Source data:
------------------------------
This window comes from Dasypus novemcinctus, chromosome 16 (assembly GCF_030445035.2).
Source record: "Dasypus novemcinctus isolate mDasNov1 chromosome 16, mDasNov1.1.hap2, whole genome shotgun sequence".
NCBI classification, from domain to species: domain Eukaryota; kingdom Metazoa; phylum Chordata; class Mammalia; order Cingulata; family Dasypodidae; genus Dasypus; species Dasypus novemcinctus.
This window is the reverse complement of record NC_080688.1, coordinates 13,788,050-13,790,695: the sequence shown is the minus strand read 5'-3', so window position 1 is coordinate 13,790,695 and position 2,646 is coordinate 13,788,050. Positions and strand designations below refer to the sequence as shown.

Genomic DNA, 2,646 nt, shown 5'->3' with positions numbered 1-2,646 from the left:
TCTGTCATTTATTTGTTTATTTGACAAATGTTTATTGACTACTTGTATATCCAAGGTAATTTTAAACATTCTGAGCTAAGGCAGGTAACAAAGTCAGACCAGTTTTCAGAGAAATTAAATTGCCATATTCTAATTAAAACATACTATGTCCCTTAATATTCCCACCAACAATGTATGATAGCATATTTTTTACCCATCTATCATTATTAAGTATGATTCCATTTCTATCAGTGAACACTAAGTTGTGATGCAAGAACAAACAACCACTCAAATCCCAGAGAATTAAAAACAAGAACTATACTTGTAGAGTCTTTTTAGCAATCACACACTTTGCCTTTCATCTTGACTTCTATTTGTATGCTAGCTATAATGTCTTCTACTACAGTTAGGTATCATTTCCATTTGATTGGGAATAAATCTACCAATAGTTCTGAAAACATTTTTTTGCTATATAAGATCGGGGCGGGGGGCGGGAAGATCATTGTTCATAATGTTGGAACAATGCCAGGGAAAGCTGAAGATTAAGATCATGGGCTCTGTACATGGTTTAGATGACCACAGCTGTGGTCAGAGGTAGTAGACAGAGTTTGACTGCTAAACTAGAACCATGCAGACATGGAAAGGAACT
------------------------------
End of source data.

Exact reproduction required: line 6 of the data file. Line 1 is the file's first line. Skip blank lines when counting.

TCTGTCATTTATTTGTTTATTTGACAAATGTTTATTGACTACTTGTATATCCAAGGTAATTTTAAACATTCTGAGCTAAGGCAGGTAACAAAGTCAGACCAGTTTTCAGAGAAATTAAATTGCCATATTCTAATTAAAACATACTATGTCCCTTAATATTCCCACCAACAATGTATGATAGCATATTTTTTACCCATCTATCATTATTAAGTATGATTCCATTTCTATCAGTGAACACTAAGTTGTGATGCAAGAACAAACAACCACTCAAATCCCAGAGAATTAAAAACAAGAACTATACTTGTAGAGTCTTTTTAGCAATCACACACTTTGCCTTTCATCTTGACTTCTATTTGTATGCTAGCTATAATGTCTTCTACTACAGTTAGGTATCATTTCCATTTGATTGGGAATAAATCTACCAATAGTTCTGAAAACATTTTTTTGCTATATAAGATCGGGGCGGGGGGCGGGAAGATCATTGTTCATAATGTTGGAACAATGCCAGGGAAAGCTGAAGATTAAGATCATGGGCTCTGTACATGGTTTAGATGACCACAGCTGTGGTCAGAGGTAGTAGACAGAGTTTGACTGCTAAACTAGAACCATGCAGACATGGAAAGGAACT